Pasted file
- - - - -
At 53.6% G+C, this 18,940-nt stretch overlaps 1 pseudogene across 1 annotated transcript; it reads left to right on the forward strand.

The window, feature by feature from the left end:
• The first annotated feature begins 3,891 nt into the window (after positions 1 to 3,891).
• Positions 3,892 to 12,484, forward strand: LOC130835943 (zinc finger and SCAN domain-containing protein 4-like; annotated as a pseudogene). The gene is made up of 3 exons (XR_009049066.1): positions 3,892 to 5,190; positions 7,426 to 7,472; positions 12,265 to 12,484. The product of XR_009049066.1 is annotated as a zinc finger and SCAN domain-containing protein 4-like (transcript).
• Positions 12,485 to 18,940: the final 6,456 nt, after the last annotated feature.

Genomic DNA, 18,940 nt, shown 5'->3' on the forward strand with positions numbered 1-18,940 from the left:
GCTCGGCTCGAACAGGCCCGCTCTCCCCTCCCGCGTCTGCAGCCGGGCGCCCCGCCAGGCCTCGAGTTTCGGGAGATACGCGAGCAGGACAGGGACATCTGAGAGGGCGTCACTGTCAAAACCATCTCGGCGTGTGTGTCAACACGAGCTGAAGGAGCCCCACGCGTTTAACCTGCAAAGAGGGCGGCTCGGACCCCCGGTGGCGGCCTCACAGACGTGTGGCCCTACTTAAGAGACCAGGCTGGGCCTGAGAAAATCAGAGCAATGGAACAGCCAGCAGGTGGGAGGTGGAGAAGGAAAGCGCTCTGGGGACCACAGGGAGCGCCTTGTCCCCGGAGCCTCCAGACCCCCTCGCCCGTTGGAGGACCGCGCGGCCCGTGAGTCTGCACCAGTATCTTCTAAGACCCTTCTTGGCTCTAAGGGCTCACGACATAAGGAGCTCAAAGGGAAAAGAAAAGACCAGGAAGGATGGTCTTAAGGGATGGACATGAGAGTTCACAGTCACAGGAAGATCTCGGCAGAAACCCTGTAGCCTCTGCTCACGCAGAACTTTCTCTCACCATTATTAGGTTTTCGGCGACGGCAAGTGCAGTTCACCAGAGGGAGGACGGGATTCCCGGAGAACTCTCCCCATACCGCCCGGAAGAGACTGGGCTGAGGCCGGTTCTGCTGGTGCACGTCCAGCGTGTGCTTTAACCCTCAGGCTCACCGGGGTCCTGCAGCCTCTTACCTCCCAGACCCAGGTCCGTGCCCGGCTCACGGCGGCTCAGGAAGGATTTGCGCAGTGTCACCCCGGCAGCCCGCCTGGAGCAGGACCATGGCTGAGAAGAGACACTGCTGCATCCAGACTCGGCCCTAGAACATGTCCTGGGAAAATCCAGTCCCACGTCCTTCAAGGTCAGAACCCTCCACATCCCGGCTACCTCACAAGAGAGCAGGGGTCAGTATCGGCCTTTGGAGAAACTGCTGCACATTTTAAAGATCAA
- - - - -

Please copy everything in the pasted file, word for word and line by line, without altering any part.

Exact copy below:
At 53.6% G+C, this 18,940-nt stretch overlaps 1 pseudogene across 1 annotated transcript; it reads left to right on the forward strand.

The window, feature by feature from the left end:
• The first annotated feature begins 3,891 nt into the window (after positions 1 to 3,891).
• Positions 3,892 to 12,484, forward strand: LOC130835943 (zinc finger and SCAN domain-containing protein 4-like; annotated as a pseudogene). The gene is made up of 3 exons (XR_009049066.1): positions 3,892 to 5,190; positions 7,426 to 7,472; positions 12,265 to 12,484. The product of XR_009049066.1 is annotated as a zinc finger and SCAN domain-containing protein 4-like (transcript).
• Positions 12,485 to 18,940: the final 6,456 nt, after the last annotated feature.

Genomic DNA, 18,940 nt, shown 5'->3' on the forward strand with positions numbered 1-18,940 from the left:
GCTCGGCTCGAACAGGCCCGCTCTCCCCTCCCGCGTCTGCAGCCGGGCGCCCCGCCAGGCCTCGAGTTTCGGGAGATACGCGAGCAGGACAGGGACATCTGAGAGGGCGTCACTGTCAAAACCATCTCGGCGTGTGTGTCAACACGAGCTGAAGGAGCCCCACGCGTTTAACCTGCAAAGAGGGCGGCTCGGACCCCCGGTGGCGGCCTCACAGACGTGTGGCCCTACTTAAGAGACCAGGCTGGGCCTGAGAAAATCAGAGCAATGGAACAGCCAGCAGGTGGGAGGTGGAGAAGGAAAGCGCTCTGGGGACCACAGGGAGCGCCTTGTCCCCGGAGCCTCCAGACCCCCTCGCCCGTTGGAGGACCGCGCGGCCCGTGAGTCTGCACCAGTATCTTCTAAGACCCTTCTTGGCTCTAAGGGCTCACGACATAAGGAGCTCAAAGGGAAAAGAAAAGACCAGGAAGGATGGTCTTAAGGGATGGACATGAGAGTTCACAGTCACAGGAAGATCTCGGCAGAAACCCTGTAGCCTCTGCTCACGCAGAACTTTCTCTCACCATTATTAGGTTTTCGGCGACGGCAAGTGCAGTTCACCAGAGGGAGGACGGGATTCCCGGAGAACTCTCCCCATACCGCCCGGAAGAGACTGGGCTGAGGCCGGTTCTGCTGGTGCACGTCCAGCGTGTGCTTTAACCCTCAGGCTCACCGGGGTCCTGCAGCCTCTTACCTCCCAGACCCAGGTCCGTGCCCGGCTCACGGCGGCTCAGGAAGGATTTGCGCAGTGTCACCCCGGCAGCCCGCCTGGAGCAGGACCATGGCTGAGAAGAGACACTGCTGCATCCAGACTCGGCCCTAGAACATGTCCTGGGAAAATCCAGTCCCACGTCCTTCAAGGTCAGAACCCTCCACATCCCGGCTACCTCACAAGAGAGCAGGGGTCAGTATCGGCCTTTGGAGAAACTGCTGCACATTTTAAAGATCAA